funeral tunes

funeral tunes

Hi everyone, I’ve just started learning the Highland Pipes and all is going VERY well. I can play flower of scotland, scotland the brave and aude lang syne.

But the other day i was wondering - if there was a death on the dad’s side of my family (thats where i get my scotish from) would these songs be appropriate for a scottish funeral?

Can anyone give me some nice songs for the highland pipes that are traditionally played at a funeral (scottish one at that).

Thanks

Scrappy

Re: funeral tunes

Marie’s wedding is a favourite I think that was played at Queen Elizabeth the Queen Mother’s funeral among others

Re: funeral tunes

S t G - You might like to check out Jimmy Mitchell’s page too, especially his ‘Funeral Tunes’:

Amazing Grace

Going Home

Flowers of the Forest – Scottish lament

Taps – Military burials

http://www.texasbagpiper.com/musicsamples.htm

Re: funeral tunes

S t G - ‘Gregor McGregor’ says:

“Scottish funerals may include, Flowers of the Forest, Going Home, or the Mist-covered Mountains (which the U.S. Air Force Pipe Band played at President Kennedy’s funeral in 1963.)
…… At almost every funeral, the family has me play Amazing Grace at the end as the deceased is carried from the sanctuary to the hearse. There is nothing more fitting than the Highland pipes to accompany the final farewell to your loved one.”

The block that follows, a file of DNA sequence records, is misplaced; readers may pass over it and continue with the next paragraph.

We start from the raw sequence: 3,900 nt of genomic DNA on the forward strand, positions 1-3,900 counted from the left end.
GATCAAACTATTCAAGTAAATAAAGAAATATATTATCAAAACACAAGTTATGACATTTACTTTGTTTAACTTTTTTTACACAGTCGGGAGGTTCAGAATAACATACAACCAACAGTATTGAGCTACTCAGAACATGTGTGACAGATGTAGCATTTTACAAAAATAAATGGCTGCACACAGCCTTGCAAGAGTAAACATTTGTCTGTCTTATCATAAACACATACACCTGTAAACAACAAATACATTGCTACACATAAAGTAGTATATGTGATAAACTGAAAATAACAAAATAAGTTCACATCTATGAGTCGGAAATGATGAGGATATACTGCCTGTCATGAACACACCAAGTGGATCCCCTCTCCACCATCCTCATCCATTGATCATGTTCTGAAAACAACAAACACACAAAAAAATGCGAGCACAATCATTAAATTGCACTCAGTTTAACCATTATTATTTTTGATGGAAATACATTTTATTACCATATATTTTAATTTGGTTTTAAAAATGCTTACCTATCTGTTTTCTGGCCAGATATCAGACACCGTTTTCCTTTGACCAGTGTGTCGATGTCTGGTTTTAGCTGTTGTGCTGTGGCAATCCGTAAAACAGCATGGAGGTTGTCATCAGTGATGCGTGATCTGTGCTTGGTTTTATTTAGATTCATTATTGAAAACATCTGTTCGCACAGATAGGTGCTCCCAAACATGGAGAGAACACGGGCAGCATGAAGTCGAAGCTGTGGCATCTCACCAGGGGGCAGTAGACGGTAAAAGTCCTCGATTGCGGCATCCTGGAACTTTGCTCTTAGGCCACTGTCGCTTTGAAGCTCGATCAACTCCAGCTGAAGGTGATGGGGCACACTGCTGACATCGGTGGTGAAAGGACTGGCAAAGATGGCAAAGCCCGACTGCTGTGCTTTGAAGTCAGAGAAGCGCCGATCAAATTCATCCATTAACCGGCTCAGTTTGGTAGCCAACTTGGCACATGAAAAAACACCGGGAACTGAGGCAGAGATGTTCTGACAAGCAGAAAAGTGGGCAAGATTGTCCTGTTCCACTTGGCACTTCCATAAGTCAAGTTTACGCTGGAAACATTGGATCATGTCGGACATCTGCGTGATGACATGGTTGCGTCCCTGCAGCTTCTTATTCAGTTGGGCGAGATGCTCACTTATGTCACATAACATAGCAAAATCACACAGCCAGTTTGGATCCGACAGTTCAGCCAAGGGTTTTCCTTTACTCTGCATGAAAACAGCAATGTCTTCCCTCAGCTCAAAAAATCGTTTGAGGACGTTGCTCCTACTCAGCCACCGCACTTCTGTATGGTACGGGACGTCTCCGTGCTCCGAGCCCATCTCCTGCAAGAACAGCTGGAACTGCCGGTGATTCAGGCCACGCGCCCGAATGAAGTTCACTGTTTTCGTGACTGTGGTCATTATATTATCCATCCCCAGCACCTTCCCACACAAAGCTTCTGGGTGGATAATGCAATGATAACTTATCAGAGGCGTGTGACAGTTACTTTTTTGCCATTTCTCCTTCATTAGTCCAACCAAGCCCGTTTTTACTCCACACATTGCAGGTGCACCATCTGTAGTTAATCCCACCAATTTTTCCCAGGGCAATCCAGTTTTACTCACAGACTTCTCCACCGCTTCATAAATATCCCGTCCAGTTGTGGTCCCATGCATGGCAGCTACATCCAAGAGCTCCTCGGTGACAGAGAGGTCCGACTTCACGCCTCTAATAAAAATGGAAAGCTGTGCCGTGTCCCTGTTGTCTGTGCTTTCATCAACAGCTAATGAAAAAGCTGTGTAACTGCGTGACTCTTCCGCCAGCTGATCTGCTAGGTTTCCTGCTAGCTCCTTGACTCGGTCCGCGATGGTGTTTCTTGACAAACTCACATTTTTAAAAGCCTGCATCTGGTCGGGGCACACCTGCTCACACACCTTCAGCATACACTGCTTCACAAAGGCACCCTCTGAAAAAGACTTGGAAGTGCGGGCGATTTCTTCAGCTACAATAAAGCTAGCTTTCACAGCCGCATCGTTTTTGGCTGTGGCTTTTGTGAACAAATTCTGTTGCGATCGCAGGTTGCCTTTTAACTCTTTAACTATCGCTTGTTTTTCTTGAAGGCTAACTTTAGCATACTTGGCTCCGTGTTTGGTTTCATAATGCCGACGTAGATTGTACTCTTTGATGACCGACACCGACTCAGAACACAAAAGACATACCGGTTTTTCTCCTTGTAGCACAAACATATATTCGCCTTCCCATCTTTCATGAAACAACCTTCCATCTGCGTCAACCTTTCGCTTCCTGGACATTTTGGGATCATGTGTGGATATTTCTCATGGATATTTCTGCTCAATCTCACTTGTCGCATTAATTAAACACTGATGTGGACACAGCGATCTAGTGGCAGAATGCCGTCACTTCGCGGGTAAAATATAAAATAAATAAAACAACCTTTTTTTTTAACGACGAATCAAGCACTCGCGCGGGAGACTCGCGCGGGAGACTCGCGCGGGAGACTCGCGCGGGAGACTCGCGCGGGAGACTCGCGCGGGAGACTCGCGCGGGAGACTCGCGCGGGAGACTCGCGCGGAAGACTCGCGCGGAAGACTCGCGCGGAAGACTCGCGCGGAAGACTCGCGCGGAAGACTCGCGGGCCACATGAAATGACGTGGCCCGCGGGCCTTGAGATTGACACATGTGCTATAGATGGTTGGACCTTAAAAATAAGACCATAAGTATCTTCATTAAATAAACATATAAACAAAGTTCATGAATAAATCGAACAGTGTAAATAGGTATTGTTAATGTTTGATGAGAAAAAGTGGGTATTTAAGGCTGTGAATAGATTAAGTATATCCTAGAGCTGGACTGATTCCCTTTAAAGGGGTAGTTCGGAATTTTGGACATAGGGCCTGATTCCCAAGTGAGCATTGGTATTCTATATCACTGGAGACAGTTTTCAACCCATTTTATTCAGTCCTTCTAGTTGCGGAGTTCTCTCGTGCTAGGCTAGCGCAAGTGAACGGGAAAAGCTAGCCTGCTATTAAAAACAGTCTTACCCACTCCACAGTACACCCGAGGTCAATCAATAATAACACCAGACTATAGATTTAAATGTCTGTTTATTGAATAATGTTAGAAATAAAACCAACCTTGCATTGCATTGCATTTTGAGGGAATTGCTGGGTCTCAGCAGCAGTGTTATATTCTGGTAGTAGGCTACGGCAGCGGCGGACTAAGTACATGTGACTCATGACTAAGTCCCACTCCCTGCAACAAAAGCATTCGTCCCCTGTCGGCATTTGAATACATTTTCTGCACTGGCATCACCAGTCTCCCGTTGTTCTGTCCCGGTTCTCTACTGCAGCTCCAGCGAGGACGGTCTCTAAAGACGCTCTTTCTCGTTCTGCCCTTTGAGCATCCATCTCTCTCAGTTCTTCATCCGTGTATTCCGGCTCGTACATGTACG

http://gregormacgregor.bagpiper.com/bagpipe-funerals.htm

Re: funeral tunes

I would think that ‘The Dark Island’ is popular as well.

J

Re: funeral tunes

Dark Isle is the popular title, try Highland Cathedral and the auld fave Floowers o’ the Forest. Wash these tunes doon with whusky. Immortal.

Re: Dark Isle or Dark Island

Well, originally it was actually called "Dr Mackay’s Farewell to Creagorry"!

"This beautiful and popular air was originally called Dr Mackay’s Farewell to Creagorry by its composer Iain McLachlan."
"When David Silver of Inverness, was asked to write a song for a BBC Thriller called "The Dark Island", filmed in Benbecula, he used McLachlan‘s air and set words to it, inspired by the island of Benbecula."

"Since its first airing in 1963, there have been several sets of words written, and the tune has become a classic (there are more than 50 different recordings).
In 1965 the journalist W Gordon Smith wrote that the tune had been a traditional Highland pipe tune which had been adapted, but this is most likely a mistake."

http://www.nigelgatherer.com/tunes/tab/tab8/darki.html

For more information on the song, check out this page:
http://www.geocities.com/area51/Zone/6338/eil_dor.htm

The island of Benbecula was the inspiration for the emotive song The Dark Island.
Written by David Silver of Inverness, the musician - journalist, who wrote the words, and was asked to write a song for a BBC Thriller called "The Dark Island", filmed here in Benbecula.
He reveals how the quiet, lonely place was in mind for the number, and the words were set to music by the accomplished accordionist Ian Maclachlan from Creagorry. The tune has become a classic since it was first sung in 1963. There are more than 50 different recordings by Scot’s, among them; Ann-Lorne Gillis, Peter Morrison and Kenneth Mackellar although fittingly the recording which gets most airing on radio is by Silver/Maclachlan on accordion.

The Dark Island
http://www.thesession.org/tunes/4906

Re: funeral tunes